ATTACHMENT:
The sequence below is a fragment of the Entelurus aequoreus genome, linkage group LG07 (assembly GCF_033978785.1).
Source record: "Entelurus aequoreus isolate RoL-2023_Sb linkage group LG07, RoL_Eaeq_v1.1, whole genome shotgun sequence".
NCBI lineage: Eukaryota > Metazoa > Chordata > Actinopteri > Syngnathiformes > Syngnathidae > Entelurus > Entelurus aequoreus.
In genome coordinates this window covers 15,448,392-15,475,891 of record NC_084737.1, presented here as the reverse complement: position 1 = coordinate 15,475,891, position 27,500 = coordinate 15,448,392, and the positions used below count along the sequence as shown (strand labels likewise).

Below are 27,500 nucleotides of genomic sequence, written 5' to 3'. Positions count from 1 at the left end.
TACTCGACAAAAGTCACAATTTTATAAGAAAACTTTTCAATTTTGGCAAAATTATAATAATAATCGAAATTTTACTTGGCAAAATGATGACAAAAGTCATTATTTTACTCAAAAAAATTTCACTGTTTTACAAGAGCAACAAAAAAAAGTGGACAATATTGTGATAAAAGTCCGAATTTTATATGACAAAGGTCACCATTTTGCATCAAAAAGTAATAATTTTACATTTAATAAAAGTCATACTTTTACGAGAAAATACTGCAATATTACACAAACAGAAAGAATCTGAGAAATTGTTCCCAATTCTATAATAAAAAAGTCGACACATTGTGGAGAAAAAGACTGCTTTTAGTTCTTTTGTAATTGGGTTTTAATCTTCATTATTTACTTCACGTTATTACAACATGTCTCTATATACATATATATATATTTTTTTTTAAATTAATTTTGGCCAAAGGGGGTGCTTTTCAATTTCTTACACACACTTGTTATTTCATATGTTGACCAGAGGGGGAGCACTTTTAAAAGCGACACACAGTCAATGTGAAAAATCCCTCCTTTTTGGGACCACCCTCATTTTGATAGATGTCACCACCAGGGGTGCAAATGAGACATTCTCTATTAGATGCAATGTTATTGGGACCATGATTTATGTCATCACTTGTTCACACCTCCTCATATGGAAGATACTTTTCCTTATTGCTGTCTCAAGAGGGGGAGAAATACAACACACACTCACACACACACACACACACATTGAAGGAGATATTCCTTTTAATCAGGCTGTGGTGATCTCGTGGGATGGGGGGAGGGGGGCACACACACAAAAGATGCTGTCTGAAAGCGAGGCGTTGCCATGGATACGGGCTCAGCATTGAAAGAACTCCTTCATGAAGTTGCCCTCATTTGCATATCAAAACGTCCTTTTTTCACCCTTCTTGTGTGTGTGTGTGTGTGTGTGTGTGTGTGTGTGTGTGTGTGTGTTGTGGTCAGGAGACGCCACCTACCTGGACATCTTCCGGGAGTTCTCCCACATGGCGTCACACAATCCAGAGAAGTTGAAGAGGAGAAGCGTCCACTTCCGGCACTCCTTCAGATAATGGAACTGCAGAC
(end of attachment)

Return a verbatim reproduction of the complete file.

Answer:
The sequence below is a fragment of the Entelurus aequoreus genome, linkage group LG07 (assembly GCF_033978785.1).
Source record: "Entelurus aequoreus isolate RoL-2023_Sb linkage group LG07, RoL_Eaeq_v1.1, whole genome shotgun sequence".
NCBI lineage: Eukaryota > Metazoa > Chordata > Actinopteri > Syngnathiformes > Syngnathidae > Entelurus > Entelurus aequoreus.
In genome coordinates this window covers 15,448,392-15,475,891 of record NC_084737.1, presented here as the reverse complement: position 1 = coordinate 15,475,891, position 27,500 = coordinate 15,448,392, and the positions used below count along the sequence as shown (strand labels likewise).

Below are 27,500 nucleotides of genomic sequence, written 5' to 3'. Positions count from 1 at the left end.
TACTCGACAAAAGTCACAATTTTATAAGAAAACTTTTCAATTTTGGCAAAATTATAATAATAATCGAAATTTTACTTGGCAAAATGATGACAAAAGTCATTATTTTACTCAAAAAAATTTCACTGTTTTACAAGAGCAACAAAAAAAAGTGGACAATATTGTGATAAAAGTCCGAATTTTATATGACAAAGGTCACCATTTTGCATCAAAAAGTAATAATTTTACATTTAATAAAAGTCATACTTTTACGAGAAAATACTGCAATATTACACAAACAGAAAGAATCTGAGAAATTGTTCCCAATTCTATAATAAAAAAGTCGACACATTGTGGAGAAAAAGACTGCTTTTAGTTCTTTTGTAATTGGGTTTTAATCTTCATTATTTACTTCACGTTATTACAACATGTCTCTATATACATATATATATATTTTTTTTTAAATTAATTTTGGCCAAAGGGGGTGCTTTTCAATTTCTTACACACACTTGTTATTTCATATGTTGACCAGAGGGGGAGCACTTTTAAAAGCGACACACAGTCAATGTGAAAAATCCCTCCTTTTTGGGACCACCCTCATTTTGATAGATGTCACCACCAGGGGTGCAAATGAGACATTCTCTATTAGATGCAATGTTATTGGGACCATGATTTATGTCATCACTTGTTCACACCTCCTCATATGGAAGATACTTTTCCTTATTGCTGTCTCAAGAGGGGGAGAAATACAACACACACTCACACACACACACACACACATTGAAGGAGATATTCCTTTTAATCAGGCTGTGGTGATCTCGTGGGATGGGGGGAGGGGGGCACACACACAAAAGATGCTGTCTGAAAGCGAGGCGTTGCCATGGATACGGGCTCAGCATTGAAAGAACTCCTTCATGAAGTTGCCCTCATTTGCATATCAAAACGTCCTTTTTTCACCCTTCTTGTGTGTGTGTGTGTGTGTGTGTGTGTGTGTGTGTGTGTGTGTGTTGTGGTCAGGAGACGCCACCTACCTGGACATCTTCCGGGAGTTCTCCCACATGGCGTCACACAATCCAGAGAAGTTGAAGAGGAGAAGCGTCCACTTCCGGCACTCCTTCAGATAATGGAACTGCAGAC